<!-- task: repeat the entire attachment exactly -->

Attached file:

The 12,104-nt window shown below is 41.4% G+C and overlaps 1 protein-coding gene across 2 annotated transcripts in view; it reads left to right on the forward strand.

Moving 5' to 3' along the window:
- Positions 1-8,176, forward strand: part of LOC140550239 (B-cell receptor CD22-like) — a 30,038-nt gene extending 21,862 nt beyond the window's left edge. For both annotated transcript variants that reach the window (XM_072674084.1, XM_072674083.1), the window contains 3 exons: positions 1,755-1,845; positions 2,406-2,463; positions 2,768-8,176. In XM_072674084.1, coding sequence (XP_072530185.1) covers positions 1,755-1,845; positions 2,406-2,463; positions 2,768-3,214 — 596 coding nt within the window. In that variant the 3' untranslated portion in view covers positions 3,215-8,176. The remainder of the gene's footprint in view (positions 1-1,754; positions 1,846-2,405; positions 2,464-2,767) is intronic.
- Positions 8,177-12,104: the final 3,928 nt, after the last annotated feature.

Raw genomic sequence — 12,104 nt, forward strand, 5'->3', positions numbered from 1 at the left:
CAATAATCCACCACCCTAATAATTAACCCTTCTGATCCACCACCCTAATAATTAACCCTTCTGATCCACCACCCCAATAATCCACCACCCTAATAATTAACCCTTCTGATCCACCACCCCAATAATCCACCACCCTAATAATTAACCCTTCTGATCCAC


The 12,104-nt window shown below is 41.4% G+C and overlaps 1 protein-coding gene across 2 annotated transcripts in view; it reads left to right on the forward strand.

Moving 5' to 3' along the window:
- Positions 1-8,176, forward strand: part of LOC140550239 (B-cell receptor CD22-like) — a 30,038-nt gene extending 21,862 nt beyond the window's left edge. For both annotated transcript variants that reach the window (XM_072674084.1, XM_072674083.1), the window contains 3 exons: positions 1,755-1,845; positions 2,406-2,463; positions 2,768-8,176. In XM_072674084.1, coding sequence (XP_072530185.1) covers positions 1,755-1,845; positions 2,406-2,463; positions 2,768-3,214 — 596 coding nt within the window. In that variant the 3' untranslated portion in view covers positions 3,215-8,176. The remainder of the gene's footprint in view (positions 1-1,754; positions 1,846-2,405; positions 2,464-2,767) is intronic.
- Positions 8,177-12,104: the final 3,928 nt, after the last annotated feature.

Raw genomic sequence — 12,104 nt, forward strand, 5'->3', positions numbered from 1 at the left:
CAATAATCCACCACCCTAATAATTAACCCTTCTGATCCACCACCCTAATAATTAACCCTTCTGATCCACCACCCCAATAATCCACCACCCTAATAATTAACCCTTCTGATCCACCACCCCAATAATCCACCACCCTAATAATTAACCCTTCTGATCCAC